The Use of Ground Penetrating Radar, Thermal Camera and Laser Scanner Technology in Asphalt Crack Detection and Diagnostics
The amount and types of pavement distress have been one of the main indicators for the pavement quality in most of the pavement management systems. However, existing commercial techniques for locating these distresses and evaluating their severity have proven to be insufficiently reliable. Over the last few years new technologies have been developed and tested to provide more accurate and repeatable pavement distress mapping results.
This paper presents a summary of authors’ experiences with three relatively new technologies which have provided very promising results in pavement distress surveys. All three techniques, ground penetrating radar (GPR), thermal camera and laser scanner are based on longer electromagnetic wavelengths than visual light and thus their advantage is detection of cracks inside the pavement that cannot be seen by human eyes. Over the last few years these techniques have become both fast and accurate enough to make them viable as field survey tools and at the same time improvements in data processing and storage capabilities have enabled the use of these techniques.
Ground penetrating radar has traditionally been used to measure pavement thickness but the data can also be used to evaluate pavement quality. Three dimensional GPR imaging has provided new interesting information about the formation of transverse and longitudinal cracks especially at the sites where pavement thickness varies substantially in transverse directions. Dielectric value analysis using different antenna frequencies has also proven to work well in detecting salt related cracking in asphalt. Analysis of amplitudes and frequency response analysis can also be used to detect moisture related problems in asphalt. Additionally, segregation can be detected with GPR.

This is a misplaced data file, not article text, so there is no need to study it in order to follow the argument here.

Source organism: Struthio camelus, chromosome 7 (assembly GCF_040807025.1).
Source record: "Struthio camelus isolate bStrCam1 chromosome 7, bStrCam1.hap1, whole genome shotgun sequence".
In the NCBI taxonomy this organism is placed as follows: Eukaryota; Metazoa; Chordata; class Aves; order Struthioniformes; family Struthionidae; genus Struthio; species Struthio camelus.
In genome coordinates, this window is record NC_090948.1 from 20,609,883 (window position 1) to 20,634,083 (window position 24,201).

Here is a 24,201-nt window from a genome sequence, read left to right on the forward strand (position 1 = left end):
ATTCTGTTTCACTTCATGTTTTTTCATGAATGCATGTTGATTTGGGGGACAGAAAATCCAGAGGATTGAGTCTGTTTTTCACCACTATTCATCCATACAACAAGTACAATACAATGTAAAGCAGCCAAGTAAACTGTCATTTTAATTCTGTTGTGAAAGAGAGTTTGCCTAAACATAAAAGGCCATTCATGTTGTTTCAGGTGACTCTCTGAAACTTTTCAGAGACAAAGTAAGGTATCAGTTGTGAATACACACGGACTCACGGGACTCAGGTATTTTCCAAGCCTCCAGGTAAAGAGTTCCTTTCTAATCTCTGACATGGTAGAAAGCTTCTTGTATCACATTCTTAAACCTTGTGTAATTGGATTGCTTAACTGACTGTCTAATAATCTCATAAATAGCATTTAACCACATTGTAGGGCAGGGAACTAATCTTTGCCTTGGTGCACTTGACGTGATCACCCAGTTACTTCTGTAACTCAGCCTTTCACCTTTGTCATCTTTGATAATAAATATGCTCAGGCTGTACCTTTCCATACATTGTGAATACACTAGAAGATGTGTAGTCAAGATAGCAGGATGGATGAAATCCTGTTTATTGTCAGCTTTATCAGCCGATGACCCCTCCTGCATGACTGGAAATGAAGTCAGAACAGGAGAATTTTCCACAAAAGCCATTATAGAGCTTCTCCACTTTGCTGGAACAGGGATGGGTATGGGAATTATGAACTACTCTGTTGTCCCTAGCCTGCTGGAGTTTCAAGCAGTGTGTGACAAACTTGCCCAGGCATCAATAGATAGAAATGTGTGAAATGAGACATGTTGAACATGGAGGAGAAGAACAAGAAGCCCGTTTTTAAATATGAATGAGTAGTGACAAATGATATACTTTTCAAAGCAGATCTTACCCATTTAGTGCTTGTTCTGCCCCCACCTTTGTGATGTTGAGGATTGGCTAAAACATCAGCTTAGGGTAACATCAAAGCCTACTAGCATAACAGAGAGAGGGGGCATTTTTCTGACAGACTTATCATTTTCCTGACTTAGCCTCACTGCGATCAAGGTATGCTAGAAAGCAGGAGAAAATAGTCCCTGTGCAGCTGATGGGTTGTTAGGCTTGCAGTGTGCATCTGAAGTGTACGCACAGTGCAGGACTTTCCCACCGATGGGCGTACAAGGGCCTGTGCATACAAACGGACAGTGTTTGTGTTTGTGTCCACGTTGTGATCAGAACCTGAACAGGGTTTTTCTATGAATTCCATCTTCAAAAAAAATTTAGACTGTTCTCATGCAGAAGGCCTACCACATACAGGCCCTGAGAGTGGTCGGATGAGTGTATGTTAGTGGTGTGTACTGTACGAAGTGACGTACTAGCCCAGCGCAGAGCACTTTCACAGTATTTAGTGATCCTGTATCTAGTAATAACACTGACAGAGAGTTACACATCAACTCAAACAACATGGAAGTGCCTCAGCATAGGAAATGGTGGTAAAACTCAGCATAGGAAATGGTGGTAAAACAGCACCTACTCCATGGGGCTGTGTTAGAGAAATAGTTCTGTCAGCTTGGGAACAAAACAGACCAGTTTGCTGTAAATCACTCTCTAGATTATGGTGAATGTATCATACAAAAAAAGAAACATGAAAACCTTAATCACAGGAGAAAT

The recent results from testing high precision and fast thermal cameras have provided interesting new possibilities in detecting pavement distress. Top down cracking, for instance, seems to generate slightly beneath the pavement surface and these cracks can be seen with thermal cameras before they become visible to the human eye. Thermal camera analysis also shows the effect of water pumping through the pavement due to heavy vehicle loading.
Finally this paper presents the latest results from emission analysis of laser scanner data to detect different types of pavement distress.
KeywordsGround Penetrate Radar Road Section Longitudinal Crack Thermal Camera Pavement Surface
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